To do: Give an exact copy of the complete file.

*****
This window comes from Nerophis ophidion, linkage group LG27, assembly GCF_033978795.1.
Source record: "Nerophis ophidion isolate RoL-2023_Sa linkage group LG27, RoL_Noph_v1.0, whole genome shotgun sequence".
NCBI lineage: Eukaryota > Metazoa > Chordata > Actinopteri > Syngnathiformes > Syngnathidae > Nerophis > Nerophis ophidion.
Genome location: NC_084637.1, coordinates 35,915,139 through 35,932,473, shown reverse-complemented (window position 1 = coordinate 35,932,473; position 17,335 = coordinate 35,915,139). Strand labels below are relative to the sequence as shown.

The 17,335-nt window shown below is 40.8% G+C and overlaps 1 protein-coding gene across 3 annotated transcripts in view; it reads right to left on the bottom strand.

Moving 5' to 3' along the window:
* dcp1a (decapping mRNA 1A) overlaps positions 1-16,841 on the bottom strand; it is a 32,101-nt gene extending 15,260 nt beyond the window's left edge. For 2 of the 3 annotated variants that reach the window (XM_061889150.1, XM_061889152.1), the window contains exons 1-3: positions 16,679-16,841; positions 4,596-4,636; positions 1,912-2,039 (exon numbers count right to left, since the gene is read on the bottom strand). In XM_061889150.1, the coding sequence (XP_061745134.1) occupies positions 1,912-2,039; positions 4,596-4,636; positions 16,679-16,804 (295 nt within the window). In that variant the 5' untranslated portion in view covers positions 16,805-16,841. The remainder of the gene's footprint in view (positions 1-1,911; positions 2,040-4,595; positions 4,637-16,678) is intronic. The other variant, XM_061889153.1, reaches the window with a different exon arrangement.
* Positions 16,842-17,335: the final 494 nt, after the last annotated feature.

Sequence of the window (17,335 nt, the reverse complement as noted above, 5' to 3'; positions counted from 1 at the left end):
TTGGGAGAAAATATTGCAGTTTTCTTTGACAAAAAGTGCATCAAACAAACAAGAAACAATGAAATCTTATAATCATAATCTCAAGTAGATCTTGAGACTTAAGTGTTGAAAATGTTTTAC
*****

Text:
This window comes from Nerophis ophidion, linkage group LG27, assembly GCF_033978795.1.
Source record: "Nerophis ophidion isolate RoL-2023_Sa linkage group LG27, RoL_Noph_v1.0, whole genome shotgun sequence".
NCBI lineage: Eukaryota > Metazoa > Chordata > Actinopteri > Syngnathiformes > Syngnathidae > Nerophis > Nerophis ophidion.
Genome location: NC_084637.1, coordinates 35,915,139 through 35,932,473, shown reverse-complemented (window position 1 = coordinate 35,932,473; position 17,335 = coordinate 35,915,139). Strand labels below are relative to the sequence as shown.

The 17,335-nt window shown below is 40.8% G+C and overlaps 1 protein-coding gene across 3 annotated transcripts in view; it reads right to left on the bottom strand.

Moving 5' to 3' along the window:
* dcp1a (decapping mRNA 1A) overlaps positions 1-16,841 on the bottom strand; it is a 32,101-nt gene extending 15,260 nt beyond the window's left edge. For 2 of the 3 annotated variants that reach the window (XM_061889150.1, XM_061889152.1), the window contains exons 1-3: positions 16,679-16,841; positions 4,596-4,636; positions 1,912-2,039 (exon numbers count right to left, since the gene is read on the bottom strand). In XM_061889150.1, the coding sequence (XP_061745134.1) occupies positions 1,912-2,039; positions 4,596-4,636; positions 16,679-16,804 (295 nt within the window). In that variant the 5' untranslated portion in view covers positions 16,805-16,841. The remainder of the gene's footprint in view (positions 1-1,911; positions 2,040-4,595; positions 4,637-16,678) is intronic. The other variant, XM_061889153.1, reaches the window with a different exon arrangement.
* Positions 16,842-17,335: the final 494 nt, after the last annotated feature.

Sequence of the window (17,335 nt, the reverse complement as noted above, 5' to 3'; positions counted from 1 at the left end):
TTGGGAGAAAATATTGCAGTTTTCTTTGACAAAAAGTGCATCAAACAAACAAGAAACAATGAAATCTTATAATCATAATCTCAAGTAGATCTTGAGACTTAAGTGTTGAAAATGTTTTAC